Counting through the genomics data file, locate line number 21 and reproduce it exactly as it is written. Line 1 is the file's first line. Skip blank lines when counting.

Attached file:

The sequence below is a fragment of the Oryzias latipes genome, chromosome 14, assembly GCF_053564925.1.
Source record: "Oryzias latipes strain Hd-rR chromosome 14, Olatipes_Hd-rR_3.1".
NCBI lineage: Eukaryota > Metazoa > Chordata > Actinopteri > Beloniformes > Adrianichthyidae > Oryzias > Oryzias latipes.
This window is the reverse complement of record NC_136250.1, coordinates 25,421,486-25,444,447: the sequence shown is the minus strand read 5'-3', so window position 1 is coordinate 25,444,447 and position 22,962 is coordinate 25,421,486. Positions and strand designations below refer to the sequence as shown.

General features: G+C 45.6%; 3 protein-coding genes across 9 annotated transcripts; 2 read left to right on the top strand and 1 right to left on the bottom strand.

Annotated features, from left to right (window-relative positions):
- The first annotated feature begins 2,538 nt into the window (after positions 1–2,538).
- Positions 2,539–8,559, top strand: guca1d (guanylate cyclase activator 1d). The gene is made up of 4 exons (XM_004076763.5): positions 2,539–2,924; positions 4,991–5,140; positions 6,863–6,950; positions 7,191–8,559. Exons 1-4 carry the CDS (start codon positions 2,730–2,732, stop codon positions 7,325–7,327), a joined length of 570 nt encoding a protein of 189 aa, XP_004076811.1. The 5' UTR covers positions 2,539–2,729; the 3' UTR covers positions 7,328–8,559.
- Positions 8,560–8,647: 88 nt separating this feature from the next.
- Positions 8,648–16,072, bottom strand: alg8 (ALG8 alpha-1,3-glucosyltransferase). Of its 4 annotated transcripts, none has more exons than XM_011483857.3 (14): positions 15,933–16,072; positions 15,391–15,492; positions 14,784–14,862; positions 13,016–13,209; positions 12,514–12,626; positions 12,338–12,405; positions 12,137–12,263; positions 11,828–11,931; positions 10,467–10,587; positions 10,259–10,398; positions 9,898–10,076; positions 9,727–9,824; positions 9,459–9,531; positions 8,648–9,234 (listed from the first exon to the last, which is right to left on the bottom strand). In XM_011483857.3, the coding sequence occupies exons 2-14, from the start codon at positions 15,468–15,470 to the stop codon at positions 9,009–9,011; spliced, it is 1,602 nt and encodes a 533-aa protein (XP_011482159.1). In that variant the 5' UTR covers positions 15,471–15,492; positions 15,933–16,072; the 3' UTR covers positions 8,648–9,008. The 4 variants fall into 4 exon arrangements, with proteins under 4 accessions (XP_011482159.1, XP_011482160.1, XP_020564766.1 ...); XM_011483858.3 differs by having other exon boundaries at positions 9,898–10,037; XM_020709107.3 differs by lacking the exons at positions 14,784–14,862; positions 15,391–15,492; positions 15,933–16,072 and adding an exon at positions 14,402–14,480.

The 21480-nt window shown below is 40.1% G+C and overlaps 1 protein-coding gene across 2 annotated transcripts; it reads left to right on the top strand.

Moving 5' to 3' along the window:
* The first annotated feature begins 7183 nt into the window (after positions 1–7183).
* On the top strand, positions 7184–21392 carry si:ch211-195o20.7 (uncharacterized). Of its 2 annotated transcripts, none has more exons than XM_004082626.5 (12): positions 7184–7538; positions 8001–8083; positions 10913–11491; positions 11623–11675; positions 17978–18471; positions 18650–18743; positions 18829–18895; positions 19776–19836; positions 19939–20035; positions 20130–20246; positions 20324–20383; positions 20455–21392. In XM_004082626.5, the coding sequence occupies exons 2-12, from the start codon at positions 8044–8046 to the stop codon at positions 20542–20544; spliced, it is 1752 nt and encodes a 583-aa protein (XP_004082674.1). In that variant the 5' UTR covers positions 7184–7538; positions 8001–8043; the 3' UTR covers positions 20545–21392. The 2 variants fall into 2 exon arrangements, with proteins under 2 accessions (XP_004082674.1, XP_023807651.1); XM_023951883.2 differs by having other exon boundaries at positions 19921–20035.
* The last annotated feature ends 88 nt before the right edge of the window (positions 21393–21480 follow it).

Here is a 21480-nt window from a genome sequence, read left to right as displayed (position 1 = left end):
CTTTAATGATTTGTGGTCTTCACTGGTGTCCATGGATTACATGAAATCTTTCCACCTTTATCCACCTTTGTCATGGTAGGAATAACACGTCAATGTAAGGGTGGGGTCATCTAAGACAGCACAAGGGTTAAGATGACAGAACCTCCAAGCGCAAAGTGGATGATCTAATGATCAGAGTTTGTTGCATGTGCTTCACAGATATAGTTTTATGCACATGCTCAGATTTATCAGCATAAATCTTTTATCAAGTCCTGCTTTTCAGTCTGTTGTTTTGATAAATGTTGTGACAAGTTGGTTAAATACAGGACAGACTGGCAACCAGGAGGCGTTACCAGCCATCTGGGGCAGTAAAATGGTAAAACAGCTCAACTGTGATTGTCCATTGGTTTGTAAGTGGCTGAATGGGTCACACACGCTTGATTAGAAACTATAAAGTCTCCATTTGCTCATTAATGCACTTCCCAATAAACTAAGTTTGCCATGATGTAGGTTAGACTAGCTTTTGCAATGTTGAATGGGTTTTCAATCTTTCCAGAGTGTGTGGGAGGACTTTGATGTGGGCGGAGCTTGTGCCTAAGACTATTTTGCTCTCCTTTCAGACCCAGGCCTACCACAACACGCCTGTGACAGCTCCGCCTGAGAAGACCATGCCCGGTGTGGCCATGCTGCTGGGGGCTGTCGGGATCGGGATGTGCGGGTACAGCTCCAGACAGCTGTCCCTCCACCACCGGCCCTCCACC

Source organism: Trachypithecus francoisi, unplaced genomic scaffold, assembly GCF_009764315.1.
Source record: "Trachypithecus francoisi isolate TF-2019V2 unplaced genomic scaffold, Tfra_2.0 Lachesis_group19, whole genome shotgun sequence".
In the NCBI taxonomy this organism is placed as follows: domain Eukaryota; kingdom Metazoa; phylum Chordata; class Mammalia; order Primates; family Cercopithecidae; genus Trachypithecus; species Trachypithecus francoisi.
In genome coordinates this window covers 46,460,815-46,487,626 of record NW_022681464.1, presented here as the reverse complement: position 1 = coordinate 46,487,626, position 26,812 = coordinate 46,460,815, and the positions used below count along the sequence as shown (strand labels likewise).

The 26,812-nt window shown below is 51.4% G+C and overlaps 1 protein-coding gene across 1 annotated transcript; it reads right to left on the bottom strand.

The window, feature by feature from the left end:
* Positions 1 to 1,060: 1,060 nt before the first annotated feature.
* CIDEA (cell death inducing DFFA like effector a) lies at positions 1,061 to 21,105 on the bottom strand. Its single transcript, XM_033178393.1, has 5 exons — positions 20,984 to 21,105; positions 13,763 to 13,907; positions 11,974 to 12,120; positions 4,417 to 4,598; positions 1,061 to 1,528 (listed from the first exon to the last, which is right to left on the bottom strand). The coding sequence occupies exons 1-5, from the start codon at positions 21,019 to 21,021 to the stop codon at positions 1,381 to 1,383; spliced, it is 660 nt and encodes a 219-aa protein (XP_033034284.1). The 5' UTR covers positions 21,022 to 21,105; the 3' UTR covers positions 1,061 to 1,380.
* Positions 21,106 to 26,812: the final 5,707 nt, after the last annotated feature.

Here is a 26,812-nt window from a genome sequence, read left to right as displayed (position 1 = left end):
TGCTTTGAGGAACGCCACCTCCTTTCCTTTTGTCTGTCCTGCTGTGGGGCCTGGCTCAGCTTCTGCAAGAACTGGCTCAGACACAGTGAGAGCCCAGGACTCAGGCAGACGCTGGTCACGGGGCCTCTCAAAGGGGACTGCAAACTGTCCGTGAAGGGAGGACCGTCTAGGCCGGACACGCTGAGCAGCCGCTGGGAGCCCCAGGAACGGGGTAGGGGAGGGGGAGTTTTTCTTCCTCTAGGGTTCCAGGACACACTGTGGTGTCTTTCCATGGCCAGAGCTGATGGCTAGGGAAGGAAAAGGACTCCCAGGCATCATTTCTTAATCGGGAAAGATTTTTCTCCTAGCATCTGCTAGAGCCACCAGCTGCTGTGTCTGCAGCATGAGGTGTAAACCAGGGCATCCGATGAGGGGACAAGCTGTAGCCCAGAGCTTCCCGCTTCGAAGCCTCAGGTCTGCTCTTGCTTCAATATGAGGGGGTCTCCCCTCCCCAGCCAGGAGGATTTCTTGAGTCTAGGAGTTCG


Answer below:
In genome coordinates this window covers 46,460,815-46,487,626 of record NW_022681464.1, presented here as the reverse complement: position 1 = coordinate 46,487,626, position 26,812 = coordinate 46,460,815, and the positions used below count along the sequence as shown (strand labels likewise).